1269 a single water molecule can form four hydrogen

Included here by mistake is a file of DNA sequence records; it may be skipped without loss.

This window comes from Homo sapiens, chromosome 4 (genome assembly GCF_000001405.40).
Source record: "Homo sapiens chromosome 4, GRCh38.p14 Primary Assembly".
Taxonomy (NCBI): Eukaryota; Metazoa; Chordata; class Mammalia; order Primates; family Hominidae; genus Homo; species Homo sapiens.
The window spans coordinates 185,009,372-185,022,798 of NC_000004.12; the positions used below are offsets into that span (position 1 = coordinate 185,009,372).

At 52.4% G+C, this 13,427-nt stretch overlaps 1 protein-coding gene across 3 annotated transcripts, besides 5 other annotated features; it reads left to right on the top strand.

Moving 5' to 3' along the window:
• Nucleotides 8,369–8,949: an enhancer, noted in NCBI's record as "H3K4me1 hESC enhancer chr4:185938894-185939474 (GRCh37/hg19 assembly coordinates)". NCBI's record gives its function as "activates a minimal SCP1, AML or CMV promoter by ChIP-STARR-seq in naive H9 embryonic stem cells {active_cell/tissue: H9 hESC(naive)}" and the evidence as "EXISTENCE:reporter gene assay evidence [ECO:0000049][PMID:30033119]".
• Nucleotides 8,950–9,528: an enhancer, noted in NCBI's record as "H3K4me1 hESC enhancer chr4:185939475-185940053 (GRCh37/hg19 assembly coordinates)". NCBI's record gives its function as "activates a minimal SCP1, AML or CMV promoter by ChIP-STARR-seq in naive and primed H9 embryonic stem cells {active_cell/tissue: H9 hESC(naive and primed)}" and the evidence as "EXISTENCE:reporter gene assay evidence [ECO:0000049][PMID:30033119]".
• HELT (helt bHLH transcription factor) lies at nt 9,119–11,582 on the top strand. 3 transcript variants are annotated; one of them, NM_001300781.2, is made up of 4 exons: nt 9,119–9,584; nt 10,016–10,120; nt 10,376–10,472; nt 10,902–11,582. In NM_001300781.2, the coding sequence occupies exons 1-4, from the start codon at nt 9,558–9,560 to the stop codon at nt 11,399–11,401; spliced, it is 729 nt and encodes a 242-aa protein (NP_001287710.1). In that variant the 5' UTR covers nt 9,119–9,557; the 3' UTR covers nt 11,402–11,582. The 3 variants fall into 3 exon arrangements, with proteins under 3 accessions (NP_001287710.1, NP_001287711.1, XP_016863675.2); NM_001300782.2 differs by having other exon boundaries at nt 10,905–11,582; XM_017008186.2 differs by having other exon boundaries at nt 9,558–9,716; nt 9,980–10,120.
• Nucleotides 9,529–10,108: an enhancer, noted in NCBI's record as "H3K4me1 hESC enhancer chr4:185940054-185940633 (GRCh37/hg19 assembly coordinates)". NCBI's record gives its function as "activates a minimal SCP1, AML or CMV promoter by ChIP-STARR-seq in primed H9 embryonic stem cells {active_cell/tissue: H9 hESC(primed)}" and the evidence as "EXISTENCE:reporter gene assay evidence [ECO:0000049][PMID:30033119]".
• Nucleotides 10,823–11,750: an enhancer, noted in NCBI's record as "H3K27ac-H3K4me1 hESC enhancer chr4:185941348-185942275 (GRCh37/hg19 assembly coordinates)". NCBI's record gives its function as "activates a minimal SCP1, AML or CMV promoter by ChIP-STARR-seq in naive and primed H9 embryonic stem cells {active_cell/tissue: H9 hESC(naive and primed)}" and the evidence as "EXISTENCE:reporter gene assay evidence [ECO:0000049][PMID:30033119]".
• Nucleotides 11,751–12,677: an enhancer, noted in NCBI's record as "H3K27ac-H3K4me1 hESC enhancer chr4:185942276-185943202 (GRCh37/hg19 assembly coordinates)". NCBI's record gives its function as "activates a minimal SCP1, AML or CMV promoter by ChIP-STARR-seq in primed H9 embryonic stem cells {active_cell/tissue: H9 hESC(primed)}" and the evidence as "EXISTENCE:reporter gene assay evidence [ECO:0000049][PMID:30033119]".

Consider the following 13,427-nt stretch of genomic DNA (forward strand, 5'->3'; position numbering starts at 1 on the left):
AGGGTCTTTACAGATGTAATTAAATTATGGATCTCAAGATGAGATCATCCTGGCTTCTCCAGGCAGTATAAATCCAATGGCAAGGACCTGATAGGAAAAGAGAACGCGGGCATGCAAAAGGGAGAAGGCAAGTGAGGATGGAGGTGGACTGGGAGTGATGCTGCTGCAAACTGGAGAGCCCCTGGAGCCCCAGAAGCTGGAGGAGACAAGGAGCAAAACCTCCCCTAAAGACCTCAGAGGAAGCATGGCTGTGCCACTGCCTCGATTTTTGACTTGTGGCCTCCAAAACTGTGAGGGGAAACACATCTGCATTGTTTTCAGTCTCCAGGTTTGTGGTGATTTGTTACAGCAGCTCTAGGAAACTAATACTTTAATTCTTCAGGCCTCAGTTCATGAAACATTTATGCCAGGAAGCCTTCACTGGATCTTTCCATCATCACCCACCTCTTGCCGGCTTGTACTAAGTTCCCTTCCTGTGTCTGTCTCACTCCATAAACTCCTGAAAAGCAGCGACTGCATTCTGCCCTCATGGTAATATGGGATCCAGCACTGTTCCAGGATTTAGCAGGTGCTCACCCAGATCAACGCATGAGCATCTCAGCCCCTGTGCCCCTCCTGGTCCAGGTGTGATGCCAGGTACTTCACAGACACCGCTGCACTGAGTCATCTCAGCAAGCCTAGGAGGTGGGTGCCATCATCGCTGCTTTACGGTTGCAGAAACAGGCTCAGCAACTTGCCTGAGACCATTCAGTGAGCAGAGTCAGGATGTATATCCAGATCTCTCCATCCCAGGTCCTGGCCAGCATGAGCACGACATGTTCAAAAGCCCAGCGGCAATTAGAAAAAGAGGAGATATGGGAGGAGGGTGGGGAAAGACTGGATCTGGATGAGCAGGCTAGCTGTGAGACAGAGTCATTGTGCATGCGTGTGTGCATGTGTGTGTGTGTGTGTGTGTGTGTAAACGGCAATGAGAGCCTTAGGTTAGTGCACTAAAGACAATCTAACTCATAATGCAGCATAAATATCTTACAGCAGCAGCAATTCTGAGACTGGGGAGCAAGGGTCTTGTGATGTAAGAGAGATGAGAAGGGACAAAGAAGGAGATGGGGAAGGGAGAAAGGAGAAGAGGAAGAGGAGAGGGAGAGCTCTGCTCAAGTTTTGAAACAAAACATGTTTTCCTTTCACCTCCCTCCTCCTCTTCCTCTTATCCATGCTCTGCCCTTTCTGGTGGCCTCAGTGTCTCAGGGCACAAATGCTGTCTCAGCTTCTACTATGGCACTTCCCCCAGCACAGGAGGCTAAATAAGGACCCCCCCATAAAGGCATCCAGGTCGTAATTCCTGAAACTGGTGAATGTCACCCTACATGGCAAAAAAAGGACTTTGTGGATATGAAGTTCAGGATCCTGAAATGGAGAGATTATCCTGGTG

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12.69 A single water molecule can form four hydrogen bonds. The two hydrogen atoms form a hydrogen bond each to oxygen atoms on neighboring water molecules. The two lone pairs on the oxygen atom form hydrogen bonds with hydrogen atoms on neighboring molecules. 12.70 The heat capacity of water is quite high, meaning that a large amount of heat is needed to change the temperature of a quantity of water by even a small amount. 12.71 Water has a high surface tension. The debris on the surface provides shelter and nutrients for fish, insects, etc. 12.72 Water exhibits strong capillary action, which allows it to be easily absorbed by the plant’s roots and transported to the leaves. 12.73 In ice, water molecules pack in a very specific, ordered way. When it melts, the molecular order is disrupted and the molecules pack more closely. This makes liquid water (at least below 4 q C) denser than ice and allows ice to float. 12.74 As the temperature of the ice increases, the water molecules move more vigorously about their fixed positions until at some temperature, the increasing kinetic energy of the water molecules at last overcomes the attractions (hydrogen bonding) between them, allowing the water molecules to move freely through the liquid. 12.75 An amorphous solid has little order on the molecular level and has no characteristic crystal shape on the macroscopic level. An example would be rubber. A crystalline solid has a great deal of order on the molecular level and forms regularly shaped forms bounded by flat faces on the macroscopic level. An example would be NaCl. 12.76 When the unit cell is repeated infinitely in all directions, the crystal lattice is formed. 12.77 The simple, body-centered, and face-centered cubic unit cells contain one, two, and four atoms, respectively. Atoms in the body of a cell are in that cell only; atoms on faces are shared by two cells; atoms at corners are shared by eight cells. All of the cells have eight corner atoms; 8 atoms x 1/8 atom per cell = 1 atom. In addition, the body-centered cell has an atom in the center, for a total of two atoms. The face-centered cell has six atoms in the faces; 6 atoms x 1/2 atom per cell = 3 atoms, for a total of 4 in the cell (corner + face). 12.78 The unit cell is a simple cubic cell. According to the bottom row in Figure 12.27, two atomic radii (or one atomic diameter) equal the width of the cell. 12.79 The layers of a body-centered arrangement are not packed in the most efficient manner. The atoms are only in contact with four other atoms; in a face-centered cubic arrangement, they contact six other atoms. This leads to closer packing and more complete filling of the space in the face-centered arrangement. 12.80 Krypton is an atomic solid. In atomic solids, the only interparticle forces are (weak) dispersion forces. Copper is a metallic solid. In metallic solids, additional forces (metallic bonds) lead to different properties.

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